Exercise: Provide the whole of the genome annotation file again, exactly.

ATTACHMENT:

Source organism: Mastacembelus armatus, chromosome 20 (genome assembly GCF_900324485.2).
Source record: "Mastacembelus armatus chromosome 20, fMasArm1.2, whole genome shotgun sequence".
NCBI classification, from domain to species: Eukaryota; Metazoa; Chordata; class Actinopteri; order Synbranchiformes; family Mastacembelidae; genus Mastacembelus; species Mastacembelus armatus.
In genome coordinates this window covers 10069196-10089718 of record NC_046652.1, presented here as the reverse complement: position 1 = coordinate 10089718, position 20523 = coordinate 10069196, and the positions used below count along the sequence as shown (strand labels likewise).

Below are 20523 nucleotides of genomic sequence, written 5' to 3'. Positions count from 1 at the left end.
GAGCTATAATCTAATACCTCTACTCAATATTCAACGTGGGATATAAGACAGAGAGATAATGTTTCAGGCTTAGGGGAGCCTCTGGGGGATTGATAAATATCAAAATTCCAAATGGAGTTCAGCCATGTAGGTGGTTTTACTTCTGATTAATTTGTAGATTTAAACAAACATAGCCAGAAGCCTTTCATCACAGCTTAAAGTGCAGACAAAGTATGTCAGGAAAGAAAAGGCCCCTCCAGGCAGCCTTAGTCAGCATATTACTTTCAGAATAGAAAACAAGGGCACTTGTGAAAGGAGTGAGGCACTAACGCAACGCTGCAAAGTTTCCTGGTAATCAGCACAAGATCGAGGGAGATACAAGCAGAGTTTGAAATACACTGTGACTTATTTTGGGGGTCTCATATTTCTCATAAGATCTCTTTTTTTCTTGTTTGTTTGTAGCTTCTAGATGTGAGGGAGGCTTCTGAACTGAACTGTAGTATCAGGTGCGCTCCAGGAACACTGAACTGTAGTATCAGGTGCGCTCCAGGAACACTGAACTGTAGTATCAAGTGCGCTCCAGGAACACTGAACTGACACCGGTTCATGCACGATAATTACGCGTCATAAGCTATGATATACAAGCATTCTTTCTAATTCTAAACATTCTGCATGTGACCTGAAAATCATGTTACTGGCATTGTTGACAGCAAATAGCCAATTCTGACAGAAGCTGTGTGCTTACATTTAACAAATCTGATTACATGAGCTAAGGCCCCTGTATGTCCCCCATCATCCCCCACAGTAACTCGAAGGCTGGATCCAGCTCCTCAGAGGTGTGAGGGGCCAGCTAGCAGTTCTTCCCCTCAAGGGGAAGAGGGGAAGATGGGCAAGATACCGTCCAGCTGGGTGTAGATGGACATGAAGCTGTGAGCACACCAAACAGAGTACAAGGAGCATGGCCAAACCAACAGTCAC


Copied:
Source organism: Mastacembelus armatus, chromosome 20 (genome assembly GCF_900324485.2).
Source record: "Mastacembelus armatus chromosome 20, fMasArm1.2, whole genome shotgun sequence".
NCBI classification, from domain to species: Eukaryota; Metazoa; Chordata; class Actinopteri; order Synbranchiformes; family Mastacembelidae; genus Mastacembelus; species Mastacembelus armatus.
In genome coordinates this window covers 10069196-10089718 of record NC_046652.1, presented here as the reverse complement: position 1 = coordinate 10089718, position 20523 = coordinate 10069196, and the positions used below count along the sequence as shown (strand labels likewise).

Below are 20523 nucleotides of genomic sequence, written 5' to 3'. Positions count from 1 at the left end.
GAGCTATAATCTAATACCTCTACTCAATATTCAACGTGGGATATAAGACAGAGAGATAATGTTTCAGGCTTAGGGGAGCCTCTGGGGGATTGATAAATATCAAAATTCCAAATGGAGTTCAGCCATGTAGGTGGTTTTACTTCTGATTAATTTGTAGATTTAAACAAACATAGCCAGAAGCCTTTCATCACAGCTTAAAGTGCAGACAAAGTATGTCAGGAAAGAAAAGGCCCCTCCAGGCAGCCTTAGTCAGCATATTACTTTCAGAATAGAAAACAAGGGCACTTGTGAAAGGAGTGAGGCACTAACGCAACGCTGCAAAGTTTCCTGGTAATCAGCACAAGATCGAGGGAGATACAAGCAGAGTTTGAAATACACTGTGACTTATTTTGGGGGTCTCATATTTCTCATAAGATCTCTTTTTTTCTTGTTTGTTTGTAGCTTCTAGATGTGAGGGAGGCTTCTGAACTGAACTGTAGTATCAGGTGCGCTCCAGGAACACTGAACTGTAGTATCAGGTGCGCTCCAGGAACACTGAACTGTAGTATCAAGTGCGCTCCAGGAACACTGAACTGACACCGGTTCATGCACGATAATTACGCGTCATAAGCTATGATATACAAGCATTCTTTCTAATTCTAAACATTCTGCATGTGACCTGAAAATCATGTTACTGGCATTGTTGACAGCAAATAGCCAATTCTGACAGAAGCTGTGTGCTTACATTTAACAAATCTGATTACATGAGCTAAGGCCCCTGTATGTCCCCCATCATCCCCCACAGTAACTCGAAGGCTGGATCCAGCTCCTCAGAGGTGTGAGGGGCCAGCTAGCAGTTCTTCCCCTCAAGGGGAAGAGGGGAAGATGGGCAAGATACCGTCCAGCTGGGTGTAGATGGACATGAAGCTGTGAGCACACCAAACAGAGTACAAGGAGCATGGCCAAACCAACAGTCAC